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Printing Your Photos - Advice?

Looking for advice when it comes to printing those amazing shots
7 years ago, March 9th 2008 No: 1 Msg: #29523  
I have a few questions regarding the printing of photos.

My goal is to have a coffee-table book of my favourite photos, but the first book I had printed was very dissapointing (I used iPhoto 8 and got a book through Apple). The printed photos just don't seem as vivid as they did on the computer screen, or on the little LCD screen on my camera. The colours seem, well, faded (there's also an issue of grainy photos...I think it's rather poor printing).

I've also had this problem with colours using my dad's fancy photo printer (it's an HP but I'd have to look up the model).

Is there a way for prints to match what is displayed on the screen? I don't know a whole lot about the mechanics of printing, but my experiences so far are dissapointing. Do my digital photos have to remain digital? Or is it simply trial and error with adjusting colour saturation, contrast, etc, until the printed photo turns out to my liking? How do I get the book printed to my liking?

I know that if I visit a camera store and have prints done, the colours come out great...but I know that printing a photo on a home printer can be different from those in camera stores. (Any one know why? I vaguely remember someone telling me about 6-inks versus 4-inks which affects the colour quality of the prints...)

Also, has anyone had a book or calendar printed through one of the various online shops? Any comments?
Reply to this

7 years ago, March 10th 2008 No: 2 Msg: #29549  
So every screen and every printer are different. There are multiple companies that make devices which can be used to combat this problem. These devices will "scan" your screen while presenting different colors on it. It will then create a new color setting for your screen which is truer to what your eyes saw when you took the picture.

Some of these color calibration devices will also scan a picture you have printed. It will then try to create, from your picture, a setting for your screen that allows you to see what will print. You can then adjust your pictures, via saturation settings, etc, to get it to look the way you want it to before it gets printed.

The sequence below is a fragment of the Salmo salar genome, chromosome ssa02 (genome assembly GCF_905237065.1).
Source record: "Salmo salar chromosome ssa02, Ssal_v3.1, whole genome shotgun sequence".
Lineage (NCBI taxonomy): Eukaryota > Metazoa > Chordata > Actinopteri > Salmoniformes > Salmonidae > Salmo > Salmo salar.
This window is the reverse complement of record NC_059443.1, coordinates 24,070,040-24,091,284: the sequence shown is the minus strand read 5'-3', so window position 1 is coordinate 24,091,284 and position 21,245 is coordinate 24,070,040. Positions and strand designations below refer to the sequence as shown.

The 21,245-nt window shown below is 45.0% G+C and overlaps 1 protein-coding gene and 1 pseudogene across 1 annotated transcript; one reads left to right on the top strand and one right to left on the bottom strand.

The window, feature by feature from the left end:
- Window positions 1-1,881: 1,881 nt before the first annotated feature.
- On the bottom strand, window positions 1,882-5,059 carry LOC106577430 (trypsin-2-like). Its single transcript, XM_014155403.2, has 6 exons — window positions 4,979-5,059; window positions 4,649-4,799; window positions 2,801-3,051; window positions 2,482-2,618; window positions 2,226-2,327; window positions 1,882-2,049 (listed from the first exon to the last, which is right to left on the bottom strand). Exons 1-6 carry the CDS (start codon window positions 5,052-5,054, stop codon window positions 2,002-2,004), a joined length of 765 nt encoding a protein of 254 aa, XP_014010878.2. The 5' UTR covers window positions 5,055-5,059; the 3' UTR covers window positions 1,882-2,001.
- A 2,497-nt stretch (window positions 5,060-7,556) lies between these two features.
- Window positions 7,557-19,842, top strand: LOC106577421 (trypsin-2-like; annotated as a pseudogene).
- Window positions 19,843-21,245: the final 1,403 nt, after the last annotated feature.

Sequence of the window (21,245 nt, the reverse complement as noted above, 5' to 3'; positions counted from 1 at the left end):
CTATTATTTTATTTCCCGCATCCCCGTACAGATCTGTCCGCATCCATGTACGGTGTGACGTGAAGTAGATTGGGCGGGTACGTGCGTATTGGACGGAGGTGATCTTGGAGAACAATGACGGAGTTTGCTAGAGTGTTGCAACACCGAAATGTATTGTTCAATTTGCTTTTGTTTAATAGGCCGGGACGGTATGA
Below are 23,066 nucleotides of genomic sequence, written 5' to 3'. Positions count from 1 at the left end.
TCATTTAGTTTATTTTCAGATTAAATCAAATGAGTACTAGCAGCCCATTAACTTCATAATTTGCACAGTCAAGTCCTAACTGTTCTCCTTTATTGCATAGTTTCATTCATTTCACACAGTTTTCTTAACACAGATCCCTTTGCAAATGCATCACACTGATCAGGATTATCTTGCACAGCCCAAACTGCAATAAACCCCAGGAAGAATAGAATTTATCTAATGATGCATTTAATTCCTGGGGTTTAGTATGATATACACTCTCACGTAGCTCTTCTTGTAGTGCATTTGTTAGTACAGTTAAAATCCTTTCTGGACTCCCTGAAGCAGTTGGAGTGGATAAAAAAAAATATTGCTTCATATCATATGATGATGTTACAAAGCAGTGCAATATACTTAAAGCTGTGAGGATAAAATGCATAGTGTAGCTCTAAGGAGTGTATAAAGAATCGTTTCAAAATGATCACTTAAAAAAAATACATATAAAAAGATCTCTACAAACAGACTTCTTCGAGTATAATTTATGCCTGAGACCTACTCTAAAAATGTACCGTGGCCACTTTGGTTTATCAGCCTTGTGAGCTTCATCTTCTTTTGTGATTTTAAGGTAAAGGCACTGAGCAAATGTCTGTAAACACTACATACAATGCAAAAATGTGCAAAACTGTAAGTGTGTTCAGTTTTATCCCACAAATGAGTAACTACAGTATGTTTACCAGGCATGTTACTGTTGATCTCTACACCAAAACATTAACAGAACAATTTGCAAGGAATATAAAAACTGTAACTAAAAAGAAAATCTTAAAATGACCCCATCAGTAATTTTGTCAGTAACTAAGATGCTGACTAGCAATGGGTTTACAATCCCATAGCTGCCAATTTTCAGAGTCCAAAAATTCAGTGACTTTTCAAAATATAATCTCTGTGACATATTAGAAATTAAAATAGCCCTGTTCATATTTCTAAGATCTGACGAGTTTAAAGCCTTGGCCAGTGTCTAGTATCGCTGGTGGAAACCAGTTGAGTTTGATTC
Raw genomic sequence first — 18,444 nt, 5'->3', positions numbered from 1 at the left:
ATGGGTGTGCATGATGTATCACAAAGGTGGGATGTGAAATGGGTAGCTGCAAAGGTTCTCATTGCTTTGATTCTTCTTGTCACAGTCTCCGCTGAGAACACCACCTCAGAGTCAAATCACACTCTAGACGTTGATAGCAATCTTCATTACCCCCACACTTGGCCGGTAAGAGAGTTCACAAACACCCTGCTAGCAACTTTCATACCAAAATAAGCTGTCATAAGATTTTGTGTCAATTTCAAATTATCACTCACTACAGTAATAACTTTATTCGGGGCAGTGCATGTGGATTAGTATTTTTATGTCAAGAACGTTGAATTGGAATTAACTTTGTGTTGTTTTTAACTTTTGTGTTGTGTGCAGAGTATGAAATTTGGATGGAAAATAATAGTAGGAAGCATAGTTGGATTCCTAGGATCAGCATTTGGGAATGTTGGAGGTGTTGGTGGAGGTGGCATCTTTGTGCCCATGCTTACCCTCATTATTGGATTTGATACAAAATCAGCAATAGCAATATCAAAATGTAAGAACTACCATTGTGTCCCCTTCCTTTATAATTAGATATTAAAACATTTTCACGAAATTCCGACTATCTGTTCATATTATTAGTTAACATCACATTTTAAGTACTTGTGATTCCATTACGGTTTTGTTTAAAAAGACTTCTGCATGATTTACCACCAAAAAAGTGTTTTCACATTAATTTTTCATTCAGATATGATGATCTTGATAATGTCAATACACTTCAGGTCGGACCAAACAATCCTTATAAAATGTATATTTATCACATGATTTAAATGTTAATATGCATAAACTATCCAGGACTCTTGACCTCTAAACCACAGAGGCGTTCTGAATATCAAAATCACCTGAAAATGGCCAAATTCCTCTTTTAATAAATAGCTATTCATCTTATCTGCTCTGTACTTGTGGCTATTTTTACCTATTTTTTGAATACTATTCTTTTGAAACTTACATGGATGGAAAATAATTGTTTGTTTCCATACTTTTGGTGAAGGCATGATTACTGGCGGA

These devices can be expensive but are very, very important if you plan on printing your pictures. In my case, I sell a few of my pictures at local craft shows and thus find it worth my while to spend the money on a good device which allows me to see exactly what the store I use will print the pictures like.

Here is a link to a Wikipedia page which tells more about calibration and some of the devices that can accomplish this for you: Wikipedia Color Calibration

Mike T. Reply to this

7 years ago, March 11th 2008 No: 3 Msg: #29668  
I've used three different companies for printing photo books. The first was Kodak, which has a partnership with Adobe Photoshop Elements. I was really disappointed with the results--just poor quality overall. At the time (a couple of years ago) there weren't a lot of options for layout, so I spent a lot of time on it.

The second company I tried was Shared Ink through the US. I did all the photo layouts myself in Photoshop Elements, then saved each page as a jpg, and uploaded those to use as 'full bleed' photos for the book. It was a rather cumbersome process, and there were issues with online storage space etc. Good quality book with a satisfaction guarantee, but a bit expensive and it took longer than I wanted to wait for the book to come to Canada.

Last company I tried was PhotoInPress, a Canadian company based in Montréal. The company was actually founded by a husband and wife who came home from an overseas trip and weren't happy with the options available for sharing their photos. I've been really happy with them. Their software is really easy to use, has lots of layout options, tells you if a photo's resolution isn't high enough for printing... Prices are reasonable, and they are really good at using customer feedback to update the software. Of the three companies I've used, these are the highest quality books. I've never had a problem with the colours not matching what I see on screen or print from home--I always use the sRGB colour space, both in my camera and my computer software, which helps to minimize the amount of calibrating I have to do. But for about $15.00 CAD (plus shipping), you could get a small 20-page book to see if you like the colours and print quality etc. before committing to a larger book. Reply to this

7 years ago, March 12th 2008 No: 4 Msg: #29752  
I just received the larger, hard-cover photo books from Apple and they turned out fantastic! Yay! I'm relieved!

I'll have to have a look at my camera to figure out the colour options. I'm not sure I want to sell photos yet, but I might have to keep colours in mind when searching for the next camera. Thanks for the links! Reply to this

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